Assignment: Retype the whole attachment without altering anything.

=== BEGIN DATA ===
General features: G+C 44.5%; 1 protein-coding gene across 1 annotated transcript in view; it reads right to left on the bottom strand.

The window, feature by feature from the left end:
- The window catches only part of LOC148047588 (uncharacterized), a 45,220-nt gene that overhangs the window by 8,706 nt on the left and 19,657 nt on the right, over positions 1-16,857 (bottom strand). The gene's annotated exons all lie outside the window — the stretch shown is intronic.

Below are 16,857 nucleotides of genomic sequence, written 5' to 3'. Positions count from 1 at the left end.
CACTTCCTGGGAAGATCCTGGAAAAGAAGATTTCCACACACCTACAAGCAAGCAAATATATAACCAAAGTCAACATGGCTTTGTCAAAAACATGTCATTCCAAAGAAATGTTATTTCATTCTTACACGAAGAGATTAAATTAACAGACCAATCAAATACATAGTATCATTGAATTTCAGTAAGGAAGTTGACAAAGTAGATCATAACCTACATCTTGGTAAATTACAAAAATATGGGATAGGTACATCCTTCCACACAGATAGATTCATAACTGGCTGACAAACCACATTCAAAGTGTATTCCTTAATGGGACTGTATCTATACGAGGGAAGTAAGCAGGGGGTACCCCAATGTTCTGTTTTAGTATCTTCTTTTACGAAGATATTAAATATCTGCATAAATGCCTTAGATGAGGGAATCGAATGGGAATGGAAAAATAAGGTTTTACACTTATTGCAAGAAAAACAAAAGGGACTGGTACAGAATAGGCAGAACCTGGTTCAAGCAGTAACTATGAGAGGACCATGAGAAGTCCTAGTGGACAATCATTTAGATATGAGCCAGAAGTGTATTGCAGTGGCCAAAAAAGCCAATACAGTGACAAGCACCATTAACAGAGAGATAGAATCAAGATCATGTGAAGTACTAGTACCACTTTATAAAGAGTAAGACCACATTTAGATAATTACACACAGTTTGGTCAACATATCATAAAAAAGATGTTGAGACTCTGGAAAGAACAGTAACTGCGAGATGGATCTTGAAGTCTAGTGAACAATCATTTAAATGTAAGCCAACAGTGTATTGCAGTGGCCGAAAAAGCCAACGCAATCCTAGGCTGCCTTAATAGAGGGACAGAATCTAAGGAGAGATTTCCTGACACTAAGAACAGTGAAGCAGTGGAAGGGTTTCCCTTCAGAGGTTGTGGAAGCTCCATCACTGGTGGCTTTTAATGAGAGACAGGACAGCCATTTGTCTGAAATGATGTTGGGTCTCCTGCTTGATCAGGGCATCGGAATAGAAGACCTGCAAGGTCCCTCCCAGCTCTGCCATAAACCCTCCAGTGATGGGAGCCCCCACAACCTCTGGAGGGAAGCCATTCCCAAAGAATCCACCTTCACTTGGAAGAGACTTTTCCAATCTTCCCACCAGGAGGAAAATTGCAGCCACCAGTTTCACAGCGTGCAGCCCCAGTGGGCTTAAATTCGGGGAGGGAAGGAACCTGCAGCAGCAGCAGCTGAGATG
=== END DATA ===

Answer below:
General features: G+C 44.5%; 1 protein-coding gene across 1 annotated transcript in view; it reads right to left on the bottom strand.

The window, feature by feature from the left end:
- The window catches only part of LOC148047588 (uncharacterized), a 45,220-nt gene that overhangs the window by 8,706 nt on the left and 19,657 nt on the right, over positions 1-16,857 (bottom strand). The gene's annotated exons all lie outside the window — the stretch shown is intronic.

Below are 16,857 nucleotides of genomic sequence, written 5' to 3'. Positions count from 1 at the left end.
CACTTCCTGGGAAGATCCTGGAAAAGAAGATTTCCACACACCTACAAGCAAGCAAATATATAACCAAAGTCAACATGGCTTTGTCAAAAACATGTCATTCCAAAGAAATGTTATTTCATTCTTACACGAAGAGATTAAATTAACAGACCAATCAAATACATAGTATCATTGAATTTCAGTAAGGAAGTTGACAAAGTAGATCATAACCTACATCTTGGTAAATTACAAAAATATGGGATAGGTACATCCTTCCACACAGATAGATTCATAACTGGCTGACAAACCACATTCAAAGTGTATTCCTTAATGGGACTGTATCTATACGAGGGAAGTAAGCAGGGGGTACCCCAATGTTCTGTTTTAGTATCTTCTTTTACGAAGATATTAAATATCTGCATAAATGCCTTAGATGAGGGAATCGAATGGGAATGGAAAAATAAGGTTTTACACTTATTGCAAGAAAAACAAAAGGGACTGGTACAGAATAGGCAGAACCTGGTTCAAGCAGTAACTATGAGAGGACCATGAGAAGTCCTAGTGGACAATCATTTAGATATGAGCCAGAAGTGTATTGCAGTGGCCAAAAAAGCCAATACAGTGACAAGCACCATTAACAGAGAGATAGAATCAAGATCATGTGAAGTACTAGTACCACTTTATAAAGAGTAAGACCACATTTAGATAATTACACACAGTTTGGTCAACATATCATAAAAAAGATGTTGAGACTCTGGAAAGAACAGTAACTGCGAGATGGATCTTGAAGTCTAGTGAACAATCATTTAAATGTAAGCCAACAGTGTATTGCAGTGGCCGAAAAAGCCAACGCAATCCTAGGCTGCCTTAATAGAGGGACAGAATCTAAGGAGAGATTTCCTGACACTAAGAACAGTGAAGCAGTGGAAGGGTTTCCCTTCAGAGGTTGTGGAAGCTCCATCACTGGTGGCTTTTAATGAGAGACAGGACAGCCATTTGTCTGAAATGATGTTGGGTCTCCTGCTTGATCAGGGCATCGGAATAGAAGACCTGCAAGGTCCCTCCCAGCTCTGCCATAAACCCTCCAGTGATGGGAGCCCCCACAACCTCTGGAGGGAAGCCATTCCCAAAGAATCCACCTTCACTTGGAAGAGACTTTTCCAATCTTCCCACCAGGAGGAAAATTGCAGCCACCAGTTTCACAGCGTGCAGCCCCAGTGGGCTTAAATTCGGGGAGGGAAGGAACCTGCAGCAGCAGCAGCTGAGATG